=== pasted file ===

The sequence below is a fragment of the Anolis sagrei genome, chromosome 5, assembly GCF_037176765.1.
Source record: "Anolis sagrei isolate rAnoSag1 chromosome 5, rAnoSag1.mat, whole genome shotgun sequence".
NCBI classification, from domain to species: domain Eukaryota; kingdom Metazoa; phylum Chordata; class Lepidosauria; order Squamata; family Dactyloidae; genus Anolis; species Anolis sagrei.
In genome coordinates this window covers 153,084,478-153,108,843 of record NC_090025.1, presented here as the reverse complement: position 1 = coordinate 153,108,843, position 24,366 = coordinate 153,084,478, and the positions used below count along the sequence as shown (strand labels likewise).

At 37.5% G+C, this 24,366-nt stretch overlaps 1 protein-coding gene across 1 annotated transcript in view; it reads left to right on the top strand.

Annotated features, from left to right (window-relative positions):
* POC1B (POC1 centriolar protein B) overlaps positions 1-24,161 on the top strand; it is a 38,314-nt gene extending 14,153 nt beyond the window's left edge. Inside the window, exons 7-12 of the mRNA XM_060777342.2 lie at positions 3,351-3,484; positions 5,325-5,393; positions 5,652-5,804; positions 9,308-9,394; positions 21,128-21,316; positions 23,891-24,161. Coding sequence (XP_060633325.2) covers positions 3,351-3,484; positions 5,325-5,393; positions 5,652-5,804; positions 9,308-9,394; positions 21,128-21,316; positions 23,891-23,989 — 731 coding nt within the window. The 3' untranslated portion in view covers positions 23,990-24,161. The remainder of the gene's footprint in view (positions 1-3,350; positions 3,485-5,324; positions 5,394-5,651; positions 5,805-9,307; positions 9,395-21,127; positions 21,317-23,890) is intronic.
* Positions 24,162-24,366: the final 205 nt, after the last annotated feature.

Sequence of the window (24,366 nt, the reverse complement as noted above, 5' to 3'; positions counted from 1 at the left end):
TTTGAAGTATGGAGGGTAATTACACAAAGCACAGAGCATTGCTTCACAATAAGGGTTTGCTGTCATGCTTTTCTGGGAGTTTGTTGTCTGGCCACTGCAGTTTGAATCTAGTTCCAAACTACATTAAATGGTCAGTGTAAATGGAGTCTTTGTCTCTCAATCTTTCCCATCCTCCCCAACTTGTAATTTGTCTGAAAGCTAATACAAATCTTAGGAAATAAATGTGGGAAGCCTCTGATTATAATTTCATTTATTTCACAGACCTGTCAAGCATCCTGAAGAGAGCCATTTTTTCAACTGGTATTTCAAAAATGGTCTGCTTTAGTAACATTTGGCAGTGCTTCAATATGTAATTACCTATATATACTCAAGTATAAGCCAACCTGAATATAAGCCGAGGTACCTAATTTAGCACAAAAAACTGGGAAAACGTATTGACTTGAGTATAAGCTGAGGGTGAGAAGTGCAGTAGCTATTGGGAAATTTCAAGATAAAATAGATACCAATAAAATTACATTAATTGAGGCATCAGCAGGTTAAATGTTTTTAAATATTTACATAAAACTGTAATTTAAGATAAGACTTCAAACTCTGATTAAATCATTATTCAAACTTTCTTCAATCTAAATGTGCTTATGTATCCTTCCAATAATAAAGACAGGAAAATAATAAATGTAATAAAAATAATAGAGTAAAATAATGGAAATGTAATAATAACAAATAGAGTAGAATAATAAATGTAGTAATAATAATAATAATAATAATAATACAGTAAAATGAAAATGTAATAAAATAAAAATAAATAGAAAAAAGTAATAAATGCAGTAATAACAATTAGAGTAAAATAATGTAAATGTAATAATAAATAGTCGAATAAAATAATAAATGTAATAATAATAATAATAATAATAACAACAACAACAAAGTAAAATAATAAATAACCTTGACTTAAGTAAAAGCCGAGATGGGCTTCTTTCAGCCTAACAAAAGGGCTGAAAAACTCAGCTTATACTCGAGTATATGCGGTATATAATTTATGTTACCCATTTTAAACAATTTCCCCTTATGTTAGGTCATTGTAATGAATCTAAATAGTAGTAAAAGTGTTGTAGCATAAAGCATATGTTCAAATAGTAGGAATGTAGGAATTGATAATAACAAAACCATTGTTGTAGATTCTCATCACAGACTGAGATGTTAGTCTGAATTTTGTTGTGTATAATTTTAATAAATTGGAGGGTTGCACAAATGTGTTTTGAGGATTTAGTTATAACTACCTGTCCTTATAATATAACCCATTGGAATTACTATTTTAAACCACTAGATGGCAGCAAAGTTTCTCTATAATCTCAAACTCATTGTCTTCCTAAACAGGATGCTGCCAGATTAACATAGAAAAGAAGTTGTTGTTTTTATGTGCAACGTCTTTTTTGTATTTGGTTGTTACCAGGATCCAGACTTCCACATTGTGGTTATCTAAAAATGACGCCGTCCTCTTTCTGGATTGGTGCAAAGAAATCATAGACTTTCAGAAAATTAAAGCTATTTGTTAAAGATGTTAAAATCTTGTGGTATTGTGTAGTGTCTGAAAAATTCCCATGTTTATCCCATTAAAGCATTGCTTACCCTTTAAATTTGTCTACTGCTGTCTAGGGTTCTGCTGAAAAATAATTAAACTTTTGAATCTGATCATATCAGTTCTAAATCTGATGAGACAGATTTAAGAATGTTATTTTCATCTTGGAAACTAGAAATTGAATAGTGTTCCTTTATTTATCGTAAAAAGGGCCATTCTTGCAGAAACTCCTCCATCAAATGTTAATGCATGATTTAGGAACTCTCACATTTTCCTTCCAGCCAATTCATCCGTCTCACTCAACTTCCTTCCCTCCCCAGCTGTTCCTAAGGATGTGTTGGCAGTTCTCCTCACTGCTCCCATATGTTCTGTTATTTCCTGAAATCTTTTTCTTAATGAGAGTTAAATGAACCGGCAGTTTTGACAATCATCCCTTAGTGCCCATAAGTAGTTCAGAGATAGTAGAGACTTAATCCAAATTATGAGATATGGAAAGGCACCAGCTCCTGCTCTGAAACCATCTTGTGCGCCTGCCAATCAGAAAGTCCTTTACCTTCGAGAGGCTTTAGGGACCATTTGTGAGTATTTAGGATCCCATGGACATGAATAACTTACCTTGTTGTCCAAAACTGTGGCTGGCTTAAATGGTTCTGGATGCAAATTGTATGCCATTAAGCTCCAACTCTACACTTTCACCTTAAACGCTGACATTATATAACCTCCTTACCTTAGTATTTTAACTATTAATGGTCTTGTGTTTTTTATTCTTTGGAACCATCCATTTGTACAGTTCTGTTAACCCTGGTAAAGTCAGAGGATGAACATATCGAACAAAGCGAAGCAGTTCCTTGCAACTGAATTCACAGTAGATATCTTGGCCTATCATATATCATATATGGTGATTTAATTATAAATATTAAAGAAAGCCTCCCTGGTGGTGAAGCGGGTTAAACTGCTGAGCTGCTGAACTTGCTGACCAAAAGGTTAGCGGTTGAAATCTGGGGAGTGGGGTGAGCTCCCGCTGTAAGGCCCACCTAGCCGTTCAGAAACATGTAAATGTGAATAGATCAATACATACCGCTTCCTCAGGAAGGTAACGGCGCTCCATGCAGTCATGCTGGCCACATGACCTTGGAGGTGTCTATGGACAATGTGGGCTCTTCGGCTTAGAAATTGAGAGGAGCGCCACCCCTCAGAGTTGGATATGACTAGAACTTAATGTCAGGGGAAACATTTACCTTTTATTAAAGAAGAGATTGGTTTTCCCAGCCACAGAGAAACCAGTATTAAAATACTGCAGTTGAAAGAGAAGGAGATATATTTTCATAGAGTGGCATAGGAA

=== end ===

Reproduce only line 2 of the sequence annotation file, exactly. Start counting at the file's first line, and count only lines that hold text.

Source record: "Anolis sagrei isolate rAnoSag1 chromosome 5, rAnoSag1.mat, whole genome shotgun sequence".